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HRD Ministry’s proposals draw mixed response

Some States feel they should be consulted on reforms in school education

New Delhi: The move by the Human Resource Development Ministry to create an all-India school board and make class-X examinations optional drew mixed reactions, with Left Front governments in West Bengal and Kerala criticising it and the BJP dispensation in Gujarat supporting the idea of doing away with board exams.

Opposing HRD Minister Kapil Sibal’s plan for reforms, West Bengal Minister for School Education Partha Dey said the class 10 board examination should not be done away with.

“We are against this proposal of the Centre. Our view is that the 10th board examination should continue. And there cannot be a central board for school education in the entire country,” Mr. Dey told PTI.

He said the 10th board examination could not be scrapped as it helped evaluate the student’s level of competence and indicated which course of study he should pursue.

“Having a single board will not help in a country like ours which has a federal structure. Much of the cultural diversity will be lost if such a board is set up,” he said.

Reservations in Kerala

Similarly, the LDF government in Kerala too voiced reservations and called for a meeting of State Education Ministers to discuss the issue.

Talking to PTI in Thiruvananthapuram, Kerala Education Minister M.A. Baby said: “The move to scrap the SSLC examination will come as a shock to the people of Kerala, who attach much importance to the examination.”

Education being a subject in the Concurrent list and the country having a federal set up, it was important that the States be consulted to arrive at a consensus before the proposals were implemented, he said.

“The question is, how can the students move on to plus-two courses without a qualifying examination at the 10th standard level? How will the students be able to select the particular combination of subjects that [they] want to study at the plus-two level without the 10th class examination,” he said.

Since these were vital matters, they should be examined thoroughly and addressed in detail before rushing to conclusions, Mr. Baby said.

Different patterns

In the national capital, while some academicians favoured continuing with the ongoing system, many welcomed the government’s view on doing away with class X examinations.

“... Different schools follow different patterns of evaluation in their junior classes ... So class X exam has a particular role,” Annie Koshi, Principal, St. Mary’s School, said. “Examination at that particular point gives certain level of standardisation to schools.”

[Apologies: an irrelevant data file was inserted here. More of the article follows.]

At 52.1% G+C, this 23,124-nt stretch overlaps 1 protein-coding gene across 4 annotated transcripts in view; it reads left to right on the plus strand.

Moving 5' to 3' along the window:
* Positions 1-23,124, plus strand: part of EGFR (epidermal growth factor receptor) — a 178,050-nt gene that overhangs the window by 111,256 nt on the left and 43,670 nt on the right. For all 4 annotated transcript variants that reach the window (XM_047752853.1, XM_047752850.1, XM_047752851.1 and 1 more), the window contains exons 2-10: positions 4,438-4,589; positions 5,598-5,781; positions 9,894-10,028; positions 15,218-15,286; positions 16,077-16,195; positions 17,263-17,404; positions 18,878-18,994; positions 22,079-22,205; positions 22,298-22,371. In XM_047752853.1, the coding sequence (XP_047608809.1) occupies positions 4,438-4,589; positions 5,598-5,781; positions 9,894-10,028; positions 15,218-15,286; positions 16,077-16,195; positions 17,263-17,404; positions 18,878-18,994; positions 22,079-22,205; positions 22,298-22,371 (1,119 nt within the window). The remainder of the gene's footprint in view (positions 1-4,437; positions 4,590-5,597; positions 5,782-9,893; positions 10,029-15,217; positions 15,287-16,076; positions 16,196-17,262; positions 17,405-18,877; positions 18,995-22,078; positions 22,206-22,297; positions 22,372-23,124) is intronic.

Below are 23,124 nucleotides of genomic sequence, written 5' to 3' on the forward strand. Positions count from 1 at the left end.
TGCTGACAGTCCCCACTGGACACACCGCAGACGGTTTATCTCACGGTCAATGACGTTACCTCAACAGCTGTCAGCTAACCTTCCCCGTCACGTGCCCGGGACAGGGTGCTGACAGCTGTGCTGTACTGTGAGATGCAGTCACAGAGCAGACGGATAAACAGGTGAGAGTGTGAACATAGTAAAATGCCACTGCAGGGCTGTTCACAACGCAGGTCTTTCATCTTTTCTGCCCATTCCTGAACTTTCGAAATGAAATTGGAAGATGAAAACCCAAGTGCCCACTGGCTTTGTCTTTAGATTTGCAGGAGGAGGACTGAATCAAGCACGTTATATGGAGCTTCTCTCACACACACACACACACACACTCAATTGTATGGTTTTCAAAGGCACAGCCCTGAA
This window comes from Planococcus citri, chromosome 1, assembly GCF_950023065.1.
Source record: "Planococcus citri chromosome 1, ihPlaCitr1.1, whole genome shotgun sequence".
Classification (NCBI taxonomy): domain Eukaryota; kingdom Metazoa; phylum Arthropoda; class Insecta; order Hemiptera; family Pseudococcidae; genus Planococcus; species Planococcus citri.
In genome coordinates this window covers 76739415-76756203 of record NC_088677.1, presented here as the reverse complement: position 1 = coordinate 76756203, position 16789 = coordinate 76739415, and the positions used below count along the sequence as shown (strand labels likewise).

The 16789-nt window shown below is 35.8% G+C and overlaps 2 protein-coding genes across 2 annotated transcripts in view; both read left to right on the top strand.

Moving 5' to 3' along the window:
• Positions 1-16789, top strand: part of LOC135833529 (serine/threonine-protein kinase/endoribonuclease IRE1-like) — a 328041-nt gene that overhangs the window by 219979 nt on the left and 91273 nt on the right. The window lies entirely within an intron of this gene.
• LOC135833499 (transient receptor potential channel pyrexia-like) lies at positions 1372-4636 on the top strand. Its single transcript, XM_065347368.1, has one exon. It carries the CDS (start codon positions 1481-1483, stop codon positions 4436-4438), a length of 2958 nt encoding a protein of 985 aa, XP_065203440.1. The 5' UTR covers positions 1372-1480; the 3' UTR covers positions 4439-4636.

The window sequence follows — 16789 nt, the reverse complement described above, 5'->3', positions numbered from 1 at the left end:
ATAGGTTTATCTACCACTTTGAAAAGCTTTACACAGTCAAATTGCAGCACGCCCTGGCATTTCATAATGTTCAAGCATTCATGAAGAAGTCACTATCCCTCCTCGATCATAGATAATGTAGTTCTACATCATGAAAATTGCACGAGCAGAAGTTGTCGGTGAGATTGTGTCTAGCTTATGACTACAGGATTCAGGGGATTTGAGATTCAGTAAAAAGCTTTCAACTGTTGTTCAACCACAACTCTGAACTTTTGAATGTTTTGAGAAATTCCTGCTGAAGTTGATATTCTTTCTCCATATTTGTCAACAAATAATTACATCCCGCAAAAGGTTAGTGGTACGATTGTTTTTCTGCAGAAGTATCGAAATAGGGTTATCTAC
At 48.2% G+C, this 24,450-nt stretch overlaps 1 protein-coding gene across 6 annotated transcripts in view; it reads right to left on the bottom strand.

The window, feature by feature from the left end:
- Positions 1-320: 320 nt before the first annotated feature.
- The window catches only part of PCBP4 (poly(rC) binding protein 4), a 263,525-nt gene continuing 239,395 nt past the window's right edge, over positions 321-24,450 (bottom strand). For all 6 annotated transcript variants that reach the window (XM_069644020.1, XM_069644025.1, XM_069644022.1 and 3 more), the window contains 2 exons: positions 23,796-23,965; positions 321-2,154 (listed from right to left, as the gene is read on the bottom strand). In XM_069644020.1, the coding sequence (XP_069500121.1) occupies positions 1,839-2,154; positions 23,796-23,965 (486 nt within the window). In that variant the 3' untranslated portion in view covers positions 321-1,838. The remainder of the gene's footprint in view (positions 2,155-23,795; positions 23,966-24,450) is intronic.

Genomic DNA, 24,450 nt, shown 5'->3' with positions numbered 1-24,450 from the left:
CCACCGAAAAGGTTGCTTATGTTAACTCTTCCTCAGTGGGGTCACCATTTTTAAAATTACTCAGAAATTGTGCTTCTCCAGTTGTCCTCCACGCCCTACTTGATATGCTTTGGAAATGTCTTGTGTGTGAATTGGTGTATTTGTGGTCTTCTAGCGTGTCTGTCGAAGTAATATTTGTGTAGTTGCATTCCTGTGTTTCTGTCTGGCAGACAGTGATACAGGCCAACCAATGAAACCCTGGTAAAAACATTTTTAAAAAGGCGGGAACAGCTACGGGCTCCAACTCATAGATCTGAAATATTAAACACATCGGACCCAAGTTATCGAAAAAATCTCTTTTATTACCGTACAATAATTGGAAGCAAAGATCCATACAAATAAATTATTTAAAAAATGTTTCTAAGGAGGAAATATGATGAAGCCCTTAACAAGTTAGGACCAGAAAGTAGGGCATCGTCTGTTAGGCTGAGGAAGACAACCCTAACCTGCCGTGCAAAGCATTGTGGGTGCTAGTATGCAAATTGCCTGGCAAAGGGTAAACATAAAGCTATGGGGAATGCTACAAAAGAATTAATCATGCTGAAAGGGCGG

Father Herman Castellino, Principal, St. Xavier’s Boys’ Academy, on the other hand, viewed the proposal as a positive step forward.

“I am very happy after hearing that the Centre is thinking to do away with class X exams,” Father Castellino said, adding there was no parity in the evaluation system as different boards followed different marking patterns.

He suggested an open entrance after class X for those who wanted to pursue further studies.

Former students, however, reacted altogether in a different way.

“Absolutely not, I don’t think that the new system would do any favour to students. Eventually, at some point of time they have to appear for XII board which they would like to escape if they get accustomed to not appearing for such standard examination,” said Vikas, who has passed his XII board examination.

Besides, it will also dampen their confidence level and deprive them of getting an opportunity to get assessed by others, he added.

In Punjab, Educationists and parents welcomed the suggestion to scrap the class 10 board examination.

D.S. Bedi, director of the Shivalik group of schools which has institutions in Chandigarh as well as various towns in Punjab, told IANS in Chandigarh:

He said: “If this proposal materialises, it will be a blessing for both children and their parents. Most of the times, children have immense pressure on them in Class 10 and it interferes in their normal growth.”

“The pressure at this level is very alarming as in many cases we have seen that children could not withstand it and took extreme steps like committing suicide,” he said.

“Moreover, after Class 10 a student has to still study in the school, so what is the use of board exams? Till school level, the child’s competition should be only among his own classmates,” Mr. Bedi said.

Ashish Sharma, a parent and teacher who teaches mathematics to Class 10 in a school here, said: “The education system is quite tough and there is a drastic need to make such amendments. We are not here to churn out mere engineers or doctors, but our requirement is of better individuals.”

“This decision would certainly make our life more relaxed.”

However, the Punjab Education Minister favoured the continuance of class 10 board exams.

“I have not gone through Sibal’s proposal, but my personal immediate reaction to it is that nothing can replace exams and they should be there,” Upinderjit Kaur told IANS.

System in place

Maharashtra Education Minister Radhakrishna Vikhe-Patil said in Mumbai: “There is a system already in place. If the government is proposing something like this, then they should have a dialogue with the States.” — PTI, IANS

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